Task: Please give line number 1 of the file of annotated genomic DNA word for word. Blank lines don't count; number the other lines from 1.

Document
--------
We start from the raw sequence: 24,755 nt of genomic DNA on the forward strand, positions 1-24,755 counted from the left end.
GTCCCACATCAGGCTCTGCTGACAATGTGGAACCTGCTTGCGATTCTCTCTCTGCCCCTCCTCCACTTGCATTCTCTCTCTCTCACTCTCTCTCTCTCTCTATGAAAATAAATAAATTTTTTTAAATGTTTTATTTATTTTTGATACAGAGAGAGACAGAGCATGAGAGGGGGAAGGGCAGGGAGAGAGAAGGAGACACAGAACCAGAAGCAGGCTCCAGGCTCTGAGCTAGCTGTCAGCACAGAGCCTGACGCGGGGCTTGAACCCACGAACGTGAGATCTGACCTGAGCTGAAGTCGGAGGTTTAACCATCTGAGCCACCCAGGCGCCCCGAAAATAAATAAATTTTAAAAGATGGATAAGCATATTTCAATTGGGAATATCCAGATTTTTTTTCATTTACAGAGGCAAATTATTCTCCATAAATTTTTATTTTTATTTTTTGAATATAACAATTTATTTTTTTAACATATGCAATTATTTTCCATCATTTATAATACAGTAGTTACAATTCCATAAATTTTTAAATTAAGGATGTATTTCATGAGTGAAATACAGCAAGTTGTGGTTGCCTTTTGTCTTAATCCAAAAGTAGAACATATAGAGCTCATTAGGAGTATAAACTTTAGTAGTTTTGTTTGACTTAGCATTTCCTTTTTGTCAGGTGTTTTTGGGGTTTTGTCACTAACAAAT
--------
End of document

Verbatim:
We start from the raw sequence: 24,755 nt of genomic DNA on the forward strand, positions 1-24,755 counted from the left end.